Fields Film: We've Reached the Uncomfortable Conversations Point of the Season

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Fields Film: We’ve Reached the Uncomfortable Conversations Point of the Season

Chicago Bears

We’re four games into the season, and we’ve reached the point where Justin Fields’ development is becoming an uncomfortable conversation for some. It’s a conversation where if you point out his mistakes, you “hate Fields.” If you point out the plusses, “you’re not paying attention.”

We have to be able to look at the big picture and have some uncomfortable conversations. These conversations are awkward because we all want to see Fields succeed. Unfortunately, he’s not, so the blame game has begun, and the segments of Bears pundits and fans have started to splinter.

Regardless of which side you find yourself on, the facts here are this: Fields has made some nice plays. He’s also made some bad plays. Plus, as we’ve known (but seem to forget as a collective), the roster around him stinks, and therefore, Fields is forced into far more uncomfortable situations than he should be.

Still, it’s the NFL. You’re not always going to have a clean pocket. You still have to make plays. We know that Fields can sling it with the best of them when he has the rare (for the Bears) combination of a clean pocket and time.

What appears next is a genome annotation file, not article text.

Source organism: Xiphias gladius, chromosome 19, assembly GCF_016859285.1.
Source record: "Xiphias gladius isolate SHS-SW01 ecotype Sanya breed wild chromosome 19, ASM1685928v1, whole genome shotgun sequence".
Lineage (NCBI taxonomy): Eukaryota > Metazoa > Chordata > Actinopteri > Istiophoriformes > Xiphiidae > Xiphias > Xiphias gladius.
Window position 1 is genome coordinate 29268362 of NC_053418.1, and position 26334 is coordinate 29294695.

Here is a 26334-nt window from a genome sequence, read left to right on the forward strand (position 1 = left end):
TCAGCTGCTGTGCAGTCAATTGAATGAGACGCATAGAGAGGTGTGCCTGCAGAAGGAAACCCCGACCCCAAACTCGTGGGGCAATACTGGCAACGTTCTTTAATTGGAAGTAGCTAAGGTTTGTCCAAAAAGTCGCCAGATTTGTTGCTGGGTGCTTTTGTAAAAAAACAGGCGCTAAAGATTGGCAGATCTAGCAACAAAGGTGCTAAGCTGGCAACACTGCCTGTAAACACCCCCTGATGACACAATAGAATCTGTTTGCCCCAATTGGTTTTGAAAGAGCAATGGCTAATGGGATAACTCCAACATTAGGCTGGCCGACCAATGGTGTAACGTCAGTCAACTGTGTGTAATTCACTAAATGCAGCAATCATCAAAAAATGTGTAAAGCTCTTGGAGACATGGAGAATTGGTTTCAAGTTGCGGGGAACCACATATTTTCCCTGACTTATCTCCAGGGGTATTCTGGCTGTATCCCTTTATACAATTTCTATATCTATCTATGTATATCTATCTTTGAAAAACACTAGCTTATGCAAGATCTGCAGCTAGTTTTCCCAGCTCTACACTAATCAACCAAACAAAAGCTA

Exhibit A:

Exhibit B:

But sometimes Fields doesn’t make great throws, even with a clean pocket, so let’s stop pretending that it’s all about the offensive line.

This play goes down in the box score as a solid play, but the reality is, it wasn’t a great throw, and he had time and space in the pocket.

And, believe it or not, he can make plays under pressure. Which is great because, you know, it’s the NFL and he should be able to do so.

Kayvon Thibodeaux is in the backfield immediately (as he was most of the game). But Fields sees Cole Kmet, adjusts his arm slot, and gets the ball to him for a positive play that could have easily been a sack or another Fields scramble:

The play didn’t amount to much, but it speaks to my point that Fields can hit receivers under pressure instead of bailing.

On the second play of the Bears first drive, Giants cornerback Darnay Holmes gets to Fields from his right side, but Fields still finds Darnell Mooney, stands tall, and delivers a rocket of a throw to his favorite target despite the pressure.

Fields runs way too much. Only Jalen Hurts (53) and Lamar Jackson (37) have more rushing attempts than Fields (34). Hurts and Jackson are doing it mainly by design, and neither has an issue making throws. Hurts has 1,120 yards and Lamar has 893. Fields has 471. The difference between the three, is that Hurts and Jackson have figured out how to be mobile and hit keep the pass an option.

The silver lining is this: Hurts is in year three and has more weapons and protection than Fields. Same, and then some goes for Lamar Jackson. Fields can be like those two guys with the same time and investment afforded to them. In the interim, it’s fine to critique Fields for what he is now.

While watching the Giants tape, the common theme is Fields being under consistent pressure, and many times being flushed out of the pocket within seconds.

We saw Fields make plays with time. And we saw Fields make plays without time. The most annoying thing we see from Fields this season is his persistence to flee the pocket and forget all about his receivers downfield. When Fields pulls it down, he’s gone. He’s decided to run, and that’s it.